The Norwegian Nobel Committee, appointed by the parliament of Norway, shocked the world today by awarding its Peace Prize—already devalued in the eyes of many for honoring former president Jimmy Carter and former vice president Al Gore, as well as Palestinian Liberation Organization leader Yassir Arafat—to President Barack Obama. The prize was officially awarded to Obama “for his extraordinary efforts to strengthen international diplomacy and cooperation between peoples.” When I saw the news alert in my e-mail this morning, I thought it was a joke.

It’s unclear what those "extraordinary efforts" might be, especially when you consider the timeline for the award. Nominations were due February 1, just 12 days after Obama was inaugurated. Of course, anyone can be nominated, but the committee cut down the nomination to a short list by the end of March. The outstanding accomplishments, doing more to advance peace as president than any other living person has done in his or her lifetime, during those two months are unclear. 

Actually, they don’t exist at all.

Agot Valle, a Norwegian politician on the committee, openly acknowledged that Obama hasn’t done anything yet, saying: “There will be criticism, because he hasn't achieved his goals yet. It will take time, but this is a support.”

A support? The prize, which carries an enormous cash award of nearly $1.5 million, was established in Alfred Nobel’s will. He wrote that it should be given “to the person who shall have done the most or the best work for fraternity between nations, for the abolition or reduction of standing armies and for the holding and promotion of peace congresses.”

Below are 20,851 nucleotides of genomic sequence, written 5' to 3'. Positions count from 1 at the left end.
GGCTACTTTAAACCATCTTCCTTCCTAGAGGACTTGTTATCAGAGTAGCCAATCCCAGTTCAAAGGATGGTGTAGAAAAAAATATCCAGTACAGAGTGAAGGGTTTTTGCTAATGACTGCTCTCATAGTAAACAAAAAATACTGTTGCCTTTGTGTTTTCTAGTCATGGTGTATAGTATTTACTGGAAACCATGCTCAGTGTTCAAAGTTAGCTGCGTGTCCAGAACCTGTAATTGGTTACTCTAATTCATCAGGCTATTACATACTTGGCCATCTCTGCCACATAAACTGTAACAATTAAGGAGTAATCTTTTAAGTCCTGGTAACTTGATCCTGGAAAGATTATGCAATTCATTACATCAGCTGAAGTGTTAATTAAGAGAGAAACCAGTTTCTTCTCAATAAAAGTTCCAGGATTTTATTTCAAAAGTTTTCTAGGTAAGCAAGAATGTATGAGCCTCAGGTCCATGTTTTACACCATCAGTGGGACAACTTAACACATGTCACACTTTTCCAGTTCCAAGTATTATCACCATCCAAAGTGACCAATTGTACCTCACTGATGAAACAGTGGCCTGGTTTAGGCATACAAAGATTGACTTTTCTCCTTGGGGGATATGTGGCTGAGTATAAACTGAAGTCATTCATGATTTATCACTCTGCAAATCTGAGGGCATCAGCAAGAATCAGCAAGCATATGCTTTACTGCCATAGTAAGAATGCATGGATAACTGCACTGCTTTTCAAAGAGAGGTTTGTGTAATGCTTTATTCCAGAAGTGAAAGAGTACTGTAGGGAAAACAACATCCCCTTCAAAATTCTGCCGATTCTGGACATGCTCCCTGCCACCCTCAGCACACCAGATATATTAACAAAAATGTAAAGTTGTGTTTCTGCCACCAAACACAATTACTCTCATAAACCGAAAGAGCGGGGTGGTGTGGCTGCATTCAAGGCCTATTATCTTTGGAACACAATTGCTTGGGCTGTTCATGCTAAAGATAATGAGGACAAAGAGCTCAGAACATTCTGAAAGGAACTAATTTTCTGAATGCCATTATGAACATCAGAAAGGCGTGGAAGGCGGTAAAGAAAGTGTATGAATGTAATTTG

The most or best work? Really?

We remain in Iraq. We remain in Afghanistan, and are likely to increase troop commitments. Guantanamo is still open for business. We’ve done nothing on Darfur, despite President Obama's campaign promises. Nuclear proliferations continues apace in a number of hotspots, and the United States has done nothing to pursue nuclear weapons reductions. So the Norwegians explain to us that they gave “special importance to Obama's vision of, and work for, a world without nuclear weapons.” Talk about grasping for straws.

This prize is the total triumph of hope over results. It is not a recognition of a person who has done the most or best work for peace, but a nakedly political move from adoring Europeans to boost Obama’s political fortunes. In the age of Obama, it seems, good intentions are all that matters.

In his announcement of prize, Thorbjørn Jagland, the chairman of the committee said: “Only very rarely has a person to the same extent as Obama captured the world’s attention and given his people hope for a better future.”

So it’s basically official: Barack Obama has been awarded a Nobel Prize for hope. But as he strains to convince centrists Democrats in Congress to support his sweeping plans for a partial Washington takeover of health care, all this adoration in the world from left-wing elites in Europe may not help him.

Mr. Kerpen is a policy analyst in Washington. He can be contacted through PhilKerpen.com. Follow him on Twitter and Facebook.  His free two-minute Podcast is available daily.

 

Phil Kerpen is the founder of American Commitment Action Fund, on the web at www.BookerFAIL.com.